Extraordinary or Ordinary?

Generalvikar_Dr._Weis_1.JPGAmong the first things my wife and I were exposed to after becoming Catholics is the great liturgical discussion in Catholic circles over two forms of the Mass in the Roman Rite. (Mass is Catholic for “church service” and Roman Rite indicates that it is the largest of the 23 churches in communion with the Pope which is being spoken about.) This friendly discussion can be a hot button issue for some people, and it’s not hard to see why.

For the uninitiated, the most common is the appropriately titled “Ordinary Form” of the Mass. This is also called the Novus Ordo, though this title is favored by people who don’t like it. Often enough, it’s simply “the Mass” as for most Catholics this will be the way they experience Mass. Some of the the things that distinguish it from the “Extraordinary Form” is a greater variety of Scripture readings on a three year reading cycle, use of the local language, more involvement on the part of the congregation and a streamlined format that eliminates some repetition.

The less common format is called “The Extraordinary Form.” This is also known as “the Latin Mass.” It’s the old ordinary form, a format standardized just after the Council of Trent and in use throughout the Catholic world for about 400 years since then, with some small modifications. The Mass is celebrated entirely and exclusively in Latin, (except for the homily or “sermon”) though printed English translations are made available for those who want to read along. The priest faces away from his congregation, and for most of the Mass congregants are meant to be praying along with the Mass rather than actively participating.

After going to both regularly, I can safely say that the two are vastly different experiences. The theology and structure are largely the same, and even much of the content is unchanged. It’s the experience of it that is so very different.

In the Ordinary Form, it’s far easier for newcomers (like my wife and I, and any Protestant guests we may have) to follow along. There’s no language barrier, and everything is far more engaging. It’s easier to understand the Gospels and to appreciate the beautiful synthesis of Scripture and liturgy that makes the backbone of the Mass. Some “traditionalists” or supporters of the Extraordinary Form don’t like it because they’ve experienced an irreverent or “hokey” celebration of it, but my wife and I have only experienced reverent celebrations of the Ordinary Form.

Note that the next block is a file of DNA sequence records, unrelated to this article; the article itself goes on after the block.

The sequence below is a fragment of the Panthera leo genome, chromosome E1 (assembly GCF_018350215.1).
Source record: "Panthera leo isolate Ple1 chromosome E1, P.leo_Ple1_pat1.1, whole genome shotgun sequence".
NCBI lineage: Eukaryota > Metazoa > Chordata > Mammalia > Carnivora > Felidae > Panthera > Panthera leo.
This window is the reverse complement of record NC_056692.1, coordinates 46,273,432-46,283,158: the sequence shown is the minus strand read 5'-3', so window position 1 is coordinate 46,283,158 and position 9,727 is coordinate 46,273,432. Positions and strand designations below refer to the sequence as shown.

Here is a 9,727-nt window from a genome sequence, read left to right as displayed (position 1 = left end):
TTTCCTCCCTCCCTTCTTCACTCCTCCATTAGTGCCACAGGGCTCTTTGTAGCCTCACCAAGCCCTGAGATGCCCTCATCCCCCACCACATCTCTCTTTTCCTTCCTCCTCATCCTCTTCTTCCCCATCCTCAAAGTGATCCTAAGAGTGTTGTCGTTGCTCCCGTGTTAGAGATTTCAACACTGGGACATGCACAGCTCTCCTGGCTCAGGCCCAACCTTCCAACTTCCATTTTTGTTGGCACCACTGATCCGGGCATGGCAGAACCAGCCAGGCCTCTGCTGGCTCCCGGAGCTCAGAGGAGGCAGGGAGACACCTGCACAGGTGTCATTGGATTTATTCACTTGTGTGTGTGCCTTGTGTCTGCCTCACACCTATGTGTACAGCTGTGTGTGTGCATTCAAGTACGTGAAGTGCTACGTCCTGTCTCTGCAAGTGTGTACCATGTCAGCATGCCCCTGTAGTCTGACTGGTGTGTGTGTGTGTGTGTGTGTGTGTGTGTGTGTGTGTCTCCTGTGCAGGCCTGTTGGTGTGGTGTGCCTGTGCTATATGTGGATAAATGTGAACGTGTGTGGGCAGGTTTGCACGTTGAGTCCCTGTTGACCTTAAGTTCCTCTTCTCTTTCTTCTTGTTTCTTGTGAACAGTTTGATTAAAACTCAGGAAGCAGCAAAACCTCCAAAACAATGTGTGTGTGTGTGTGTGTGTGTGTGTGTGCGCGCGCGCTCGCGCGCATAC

The Extraordinary Form, on the other hand, is something that takes time and significant investment to appreciate. It provides a very reflective, traditional experience and a slower pace.  The language barrier underscores the transcendent and timeless feeling of the whole affair.  The priest and everyone else is focused on God, with the priest only occasionally addressing the people. It’s not hard to see why some people love this form of worship and find it difficult to adjust to the Ordinary Form.

After experiencing both, I have tried to attend both in a given week. If I had to pick one, it would be the Ordinary Form. I simply find that it serves both the purpose of worship and spiritual education at the same time, in a manner more accessible to me.  Having said that, I do very much appreciate the Extraordinary Form, and am teaching myself Latin in order to better understand it. At the heart of both is the Eucharist, where we meet Jesus Christ himself. That makes either form of the Mass worth attending.


One thought on “Extraordinary or Ordinary?

  1. Scott, Thanks for your explanations of the catholic faith and their worship practices. It is through understanding and discussion that the entire body of Christ can better excersize its mandate to be a light to the world. Very proud of you my son.


Leave a Reply

Fill in your details below or click an icon to log in:

WordPress.com Logo

You are commenting using your WordPress.com account. Log Out /  Change )

Google+ photo

You are commenting using your Google+ account. Log Out /  Change )

Twitter picture

You are commenting using your Twitter account. Log Out /  Change )

Facebook photo

You are commenting using your Facebook account. Log Out /  Change )


Connecting to %s